To eek out even more profit by not building adequate parking and charging money for the parking it does build, parking is "unbundled", meaning tenants will have to pay for a space on top of their rent. At the only other such project in town that does this, the price is $140 a month for one parking space. Predictably a lot of these tenants park on neighboring streets instead of paying, or all spaces are taken, as they will in Barron Park.

287 of the 382 units are studios or 1 bedrooms - also the least desirable size. As the Council has noted, the City is in greatest need for 2 and 3 bedroom units.

What is hard to get build is all affordable, below market rate housing projects, which is done by non-profit developers such as Alta Housing. Wilton Court, Oak Court, etc. Wonderful high quality housing for extremely, low, and very low income PA people who live or work. But funding is hard to come by. Supposedly nearly 3,000 units will have to be built in the next 10 years, mainly by these non-profits. Where will they get funding when they must compete for land against billionarires developers and outfits from Chicago?






Ronnie Jackson
Registered user
Downtown North
on Jul 12, 2022 at 9:15 am
Ronnie Jackson, Downtown North
Registered user
on Jul 12, 2022 at 9:15 am

Having highrise mixed-use apartment/condos all along ECR in Barron Park would be a vast improvement over what currently exists there (e.g. nondescript strip malls, mundane motels, automotive garages, and what not).

In a perfect world, this area would gradually take on the appearance of San Antonio Road where redevelopment worked wonders.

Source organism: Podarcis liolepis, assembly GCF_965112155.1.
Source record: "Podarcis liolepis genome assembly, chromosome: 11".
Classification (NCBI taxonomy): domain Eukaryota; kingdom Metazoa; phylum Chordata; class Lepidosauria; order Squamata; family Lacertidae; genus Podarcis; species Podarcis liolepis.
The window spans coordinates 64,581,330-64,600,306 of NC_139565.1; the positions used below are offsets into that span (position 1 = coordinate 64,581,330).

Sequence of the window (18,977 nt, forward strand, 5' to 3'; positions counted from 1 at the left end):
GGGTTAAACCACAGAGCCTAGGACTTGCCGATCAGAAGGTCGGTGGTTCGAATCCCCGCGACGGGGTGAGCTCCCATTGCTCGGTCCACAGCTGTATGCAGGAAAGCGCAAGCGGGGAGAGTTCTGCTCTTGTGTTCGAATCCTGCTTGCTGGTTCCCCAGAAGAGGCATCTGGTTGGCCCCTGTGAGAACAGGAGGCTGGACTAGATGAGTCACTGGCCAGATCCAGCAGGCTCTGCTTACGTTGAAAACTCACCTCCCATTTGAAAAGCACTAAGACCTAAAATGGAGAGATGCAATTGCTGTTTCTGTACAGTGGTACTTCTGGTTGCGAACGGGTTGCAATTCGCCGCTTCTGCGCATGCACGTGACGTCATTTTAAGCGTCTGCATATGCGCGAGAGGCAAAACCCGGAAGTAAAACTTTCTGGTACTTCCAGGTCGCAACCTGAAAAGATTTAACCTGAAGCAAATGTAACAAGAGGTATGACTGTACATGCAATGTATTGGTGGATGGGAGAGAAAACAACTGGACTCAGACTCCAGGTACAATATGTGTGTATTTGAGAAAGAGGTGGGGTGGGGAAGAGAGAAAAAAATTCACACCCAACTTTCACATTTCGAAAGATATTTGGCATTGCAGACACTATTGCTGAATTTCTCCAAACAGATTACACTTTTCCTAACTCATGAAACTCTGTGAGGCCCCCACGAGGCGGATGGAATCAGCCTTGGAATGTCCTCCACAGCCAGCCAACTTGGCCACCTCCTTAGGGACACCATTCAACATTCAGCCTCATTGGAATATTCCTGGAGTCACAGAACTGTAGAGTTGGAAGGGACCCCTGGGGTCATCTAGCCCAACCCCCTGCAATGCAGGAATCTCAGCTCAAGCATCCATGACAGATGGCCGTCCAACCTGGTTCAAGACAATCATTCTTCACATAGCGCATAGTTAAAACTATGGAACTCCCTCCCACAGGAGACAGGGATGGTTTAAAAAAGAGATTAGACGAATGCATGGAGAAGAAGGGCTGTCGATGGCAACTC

Paly02
Registered user
Crescent Park
on Jul 12, 2022 at 9:34 am
Paly02, Crescent Park
Registered user
on Jul 12, 2022 at 9:34 am

"Where will they get funding when they must compete for land against billionarires developers and outfits from Chicago?"

This comment makes no sense. If they get funding through some kind of a grant they can draw up their own proposal. What a different developer draws up and gets funding for has no bearing on this.

If we're serious about building below market rate housing then we should be helping the non-profits to secure funding. Otherwise we're just pretending that we care about low-income housing as a shield for rejecting other housing projects.


felix
Registered user
Another Palo Alto neighborhood
on Jul 12, 2022 at 9:53 am
felix, Another Palo Alto neighborhood
Registered user
on Jul 12, 2022 at 9:53 am

Don’t even know where to start on affordable housing funding when so little understood by paly02.

Here developer doesn’t want to pay into the very fund the city has to do what you want and what City does - supports affordable housing projects with $ and Alta Housing with other $. This Council raised housing Impact Fees to have more $ to give. But City is limited by budget shortfalls and need to see all city services funded.

We need to pass a good Business Tax which would raise much more for affordable housing.

Land prices here are so high it is unusually hard to compete for same land. You can deny but it’s how it is.

There are many more disparities but no time to cover.


Me 2
Registered user
Old Palo Alto
on Jul 12, 2022 at 10:06 am
Me 2, Old Palo Alto
Registered user
on Jul 12, 2022 at 10:06 am

"If we're serious about building below market rate housing then we should be helping the non-profits to secure funding."

No to BMRs. We need market rate housing, period. A BMR-oriented policy just hollows out the middle class. It will be like SF, where the rich can always get housing, and the BMRs go to their help. Meanwhile the middle class moves to Manteca.